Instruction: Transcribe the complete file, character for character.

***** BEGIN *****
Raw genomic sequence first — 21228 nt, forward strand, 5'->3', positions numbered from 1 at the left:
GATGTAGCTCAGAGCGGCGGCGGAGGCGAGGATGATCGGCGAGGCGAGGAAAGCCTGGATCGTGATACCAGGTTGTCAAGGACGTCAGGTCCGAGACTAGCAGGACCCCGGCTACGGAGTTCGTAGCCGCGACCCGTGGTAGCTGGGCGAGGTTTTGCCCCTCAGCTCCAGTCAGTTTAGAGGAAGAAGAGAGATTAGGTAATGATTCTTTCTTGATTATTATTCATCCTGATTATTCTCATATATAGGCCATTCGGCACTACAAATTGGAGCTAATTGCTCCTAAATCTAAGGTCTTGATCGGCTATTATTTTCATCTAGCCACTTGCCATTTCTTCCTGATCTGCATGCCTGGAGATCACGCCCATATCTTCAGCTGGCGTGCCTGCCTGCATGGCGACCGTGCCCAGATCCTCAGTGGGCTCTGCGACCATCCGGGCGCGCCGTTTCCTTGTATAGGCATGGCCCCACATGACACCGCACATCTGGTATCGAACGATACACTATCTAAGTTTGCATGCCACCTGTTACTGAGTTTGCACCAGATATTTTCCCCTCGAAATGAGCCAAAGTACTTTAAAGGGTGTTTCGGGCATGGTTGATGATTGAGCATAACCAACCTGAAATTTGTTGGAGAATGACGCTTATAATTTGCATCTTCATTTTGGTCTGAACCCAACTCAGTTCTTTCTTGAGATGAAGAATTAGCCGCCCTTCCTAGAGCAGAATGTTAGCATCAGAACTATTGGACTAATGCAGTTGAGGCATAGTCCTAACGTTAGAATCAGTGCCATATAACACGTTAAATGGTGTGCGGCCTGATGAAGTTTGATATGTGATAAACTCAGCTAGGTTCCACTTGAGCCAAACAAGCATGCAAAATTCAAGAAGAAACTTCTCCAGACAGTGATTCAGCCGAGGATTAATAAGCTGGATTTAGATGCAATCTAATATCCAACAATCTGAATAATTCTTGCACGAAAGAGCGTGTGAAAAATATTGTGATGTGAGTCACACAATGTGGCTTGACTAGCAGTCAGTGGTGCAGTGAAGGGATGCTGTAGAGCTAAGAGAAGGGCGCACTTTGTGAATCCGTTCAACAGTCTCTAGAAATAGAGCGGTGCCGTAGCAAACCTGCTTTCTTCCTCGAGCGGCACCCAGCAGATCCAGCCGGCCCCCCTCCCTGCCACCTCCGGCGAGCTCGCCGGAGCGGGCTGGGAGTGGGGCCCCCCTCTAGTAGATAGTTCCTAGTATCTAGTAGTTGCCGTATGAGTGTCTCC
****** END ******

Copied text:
Raw genomic sequence first — 21228 nt, forward strand, 5'->3', positions numbered from 1 at the left:
GATGTAGCTCAGAGCGGCGGCGGAGGCGAGGATGATCGGCGAGGCGAGGAAAGCCTGGATCGTGATACCAGGTTGTCAAGGACGTCAGGTCCGAGACTAGCAGGACCCCGGCTACGGAGTTCGTAGCCGCGACCCGTGGTAGCTGGGCGAGGTTTTGCCCCTCAGCTCCAGTCAGTTTAGAGGAAGAAGAGAGATTAGGTAATGATTCTTTCTTGATTATTATTCATCCTGATTATTCTCATATATAGGCCATTCGGCACTACAAATTGGAGCTAATTGCTCCTAAATCTAAGGTCTTGATCGGCTATTATTTTCATCTAGCCACTTGCCATTTCTTCCTGATCTGCATGCCTGGAGATCACGCCCATATCTTCAGCTGGCGTGCCTGCCTGCATGGCGACCGTGCCCAGATCCTCAGTGGGCTCTGCGACCATCCGGGCGCGCCGTTTCCTTGTATAGGCATGGCCCCACATGACACCGCACATCTGGTATCGAACGATACACTATCTAAGTTTGCATGCCACCTGTTACTGAGTTTGCACCAGATATTTTCCCCTCGAAATGAGCCAAAGTACTTTAAAGGGTGTTTCGGGCATGGTTGATGATTGAGCATAACCAACCTGAAATTTGTTGGAGAATGACGCTTATAATTTGCATCTTCATTTTGGTCTGAACCCAACTCAGTTCTTTCTTGAGATGAAGAATTAGCCGCCCTTCCTAGAGCAGAATGTTAGCATCAGAACTATTGGACTAATGCAGTTGAGGCATAGTCCTAACGTTAGAATCAGTGCCATATAACACGTTAAATGGTGTGCGGCCTGATGAAGTTTGATATGTGATAAACTCAGCTAGGTTCCACTTGAGCCAAACAAGCATGCAAAATTCAAGAAGAAACTTCTCCAGACAGTGATTCAGCCGAGGATTAATAAGCTGGATTTAGATGCAATCTAATATCCAACAATCTGAATAATTCTTGCACGAAAGAGCGTGTGAAAAATATTGTGATGTGAGTCACACAATGTGGCTTGACTAGCAGTCAGTGGTGCAGTGAAGGGATGCTGTAGAGCTAAGAGAAGGGCGCACTTTGTGAATCCGTTCAACAGTCTCTAGAAATAGAGCGGTGCCGTAGCAAACCTGCTTTCTTCCTCGAGCGGCACCCAGCAGATCCAGCCGGCCCCCCTCCCTGCCACCTCCGGCGAGCTCGCCGGAGCGGGCTGGGAGTGGGGCCCCCCTCTAGTAGATAGTTCCTAGTATCTAGTAGTTGCCGTATGAGTGTCTCC